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No Need to Break a Sweat at This Olympics

T.HQ's collection of 10 summer events has clean graphics, smooth control. But going out for a jog can be fun too.


As the Olympics get underway in Atlanta, I thought it might be fun to get into the spirit of the world's greatest athletic competition with a tribute to Athens--the birthplace of the modern games, the cradle of democracy and a place that has spent the better part of three millenniums perfecting the art of war.

Granted, the city is known for a lot more than just those three things, but they're all I'm interested in today. Remember, it's a video game column, not a dissertation on Socratic method.

Even if you don't have a ticket to the Games in Atlanta, T.HQ offers a passable 16-bit alternative with Olympic Summer Games, a collection of 10 events that are fun for a while, but quickly turn painfully repetitive. There's no risk of twisting an ankle or cracking a skull, but the fast-paced finger twitching necessary to excel at events such as the 100-meter dash might leave wrists feeling a little tired.

Olympic Summer Games--for Sega Genesis, Super Nintendo and Game Boy--is a lot like those old track and field contests at the arcades in which victory depended on pounding the buttons so fast and furious that the paint job never lasted long on most machines.

(Thankfully, the game doesn't include a marathon competition. The marathon, appropriately enough, originated in Athens. In 490 BC, a runner ran the 26 miles from the village of Marathon to Athens to relay the news of a victory over the Persian Army.)

Why was it that the best guys at those arcade games were always the Big Gulp-toting, Slim Jim-scarfing chubs who got winded walking to the change machine? My biggest gripe about Olympic Summer Games is similar to the gripe I had about those old arcade machines when I was a kid: They're both pale imitations of real life.

Video games should offer an experience we can't get in everyday life. It's much more fun to go out and actually run and jump and play. I guess I miss the point. That aside, the game itself has some nice features.

Among the coolest: listings of world and Olympic records for each of the sports. It would have been nice to see more of this kind of information in the game. On the technical side, the game is great. Control is smooth. Graphics are simple, but clean and clear. The music varies enough to prevent insanity. In all, a nice package. I just fail to see the need.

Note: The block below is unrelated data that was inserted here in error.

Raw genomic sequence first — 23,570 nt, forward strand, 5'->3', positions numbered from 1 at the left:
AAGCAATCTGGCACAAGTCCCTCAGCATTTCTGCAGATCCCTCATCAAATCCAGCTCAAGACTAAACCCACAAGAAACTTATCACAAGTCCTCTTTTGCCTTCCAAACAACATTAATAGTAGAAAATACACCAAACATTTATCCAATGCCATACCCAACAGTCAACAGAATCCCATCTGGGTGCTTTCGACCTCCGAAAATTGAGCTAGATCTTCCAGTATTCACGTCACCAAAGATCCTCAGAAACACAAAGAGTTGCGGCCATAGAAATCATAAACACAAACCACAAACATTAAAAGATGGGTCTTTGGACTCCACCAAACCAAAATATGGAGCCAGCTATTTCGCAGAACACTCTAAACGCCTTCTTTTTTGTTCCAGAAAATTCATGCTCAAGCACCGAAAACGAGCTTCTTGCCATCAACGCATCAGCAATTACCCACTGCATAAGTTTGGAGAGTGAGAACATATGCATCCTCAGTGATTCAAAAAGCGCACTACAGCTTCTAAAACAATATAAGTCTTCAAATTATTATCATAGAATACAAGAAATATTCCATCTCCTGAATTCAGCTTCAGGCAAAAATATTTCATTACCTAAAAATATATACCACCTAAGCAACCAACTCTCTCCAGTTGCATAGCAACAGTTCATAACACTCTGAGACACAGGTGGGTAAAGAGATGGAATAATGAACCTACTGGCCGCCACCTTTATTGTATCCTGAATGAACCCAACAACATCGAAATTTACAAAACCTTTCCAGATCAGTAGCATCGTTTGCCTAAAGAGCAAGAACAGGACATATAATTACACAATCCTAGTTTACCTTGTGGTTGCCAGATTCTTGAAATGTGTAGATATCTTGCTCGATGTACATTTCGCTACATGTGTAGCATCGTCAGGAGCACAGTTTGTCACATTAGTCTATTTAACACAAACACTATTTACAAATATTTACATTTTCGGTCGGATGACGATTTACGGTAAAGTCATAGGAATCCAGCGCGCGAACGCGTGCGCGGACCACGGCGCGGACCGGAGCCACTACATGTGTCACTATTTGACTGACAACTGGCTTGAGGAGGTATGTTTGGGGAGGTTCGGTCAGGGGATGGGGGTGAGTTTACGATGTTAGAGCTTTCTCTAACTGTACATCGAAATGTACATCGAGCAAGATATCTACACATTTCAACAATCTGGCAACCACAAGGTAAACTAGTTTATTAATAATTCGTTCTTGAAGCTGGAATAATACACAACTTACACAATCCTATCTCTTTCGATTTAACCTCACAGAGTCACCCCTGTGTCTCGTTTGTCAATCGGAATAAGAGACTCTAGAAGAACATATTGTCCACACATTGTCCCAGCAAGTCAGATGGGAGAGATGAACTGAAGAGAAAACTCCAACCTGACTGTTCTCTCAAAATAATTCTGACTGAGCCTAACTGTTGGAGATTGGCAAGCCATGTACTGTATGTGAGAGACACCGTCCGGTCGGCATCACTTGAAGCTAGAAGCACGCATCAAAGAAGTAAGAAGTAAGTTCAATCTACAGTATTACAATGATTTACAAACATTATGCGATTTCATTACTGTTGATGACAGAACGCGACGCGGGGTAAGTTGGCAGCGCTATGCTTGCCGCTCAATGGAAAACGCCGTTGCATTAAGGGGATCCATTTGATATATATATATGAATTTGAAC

Democracy in Action II: Next, in our tribute to Athens, we thank the ancient polis for giving us democracy. Of course, voters way back then had to meet a ton of qualifications, which generally meant that most folks had no voice in the government.

But everyone who sent in a note or e-mail had a voice in the referendum announced two weeks ago on the style of this column. After complaints about it being too casual, I put the issue to the readers--on the Fourth of July, appropriately enough.

The unanimous decision was to keep the column chatty and informal. Cool. Thanks to all who voted. As promised, one voter was picked at random to receive a library of 32-bit games. Ken Brunell of Encino walks away with a stack of titles for his PlayStation.

Duke Nukem 3D: Finally, we pay tribute to Athenians' talent at war throughout history. Unfortunately, they were sometimes at the losing end. But Sparta would not have stood a chance if the Athenian army had employed the services of Duke Nukem, the cool and detached hero of the PC shooter that takes video violence to a new level.

Young kids might want to steer clear of Duke Nukem, though--not so much because of the violence, which is no more graphic than Doom, but because of some of the game's adult themes. Most 6-year-olds probably shouldn't be shooting digitized go-go dancers.

Most adults and teens probably shouldn't be doing it either, but the game is so addictive that it's hard not to overlook the more objectionable elements. Challenging and smart, Duke Nukem raises the standard by which first-person shooters should be judged.

Clean, fluid graphics. Great audio cues. Incredible shading. Big, ugly weapons. Even bigger, uglier bad guys. Environments so complex and interesting that it's fun just to explore. Add it up and Duke Nukem is the result.

Staff writer Aaron Curtiss reviews video games every Thursday. To comment on a column or to suggest games for review, send letters to The Times, 20000 Prairie St., Chatsworth, CA 91311. Or send e-mail to

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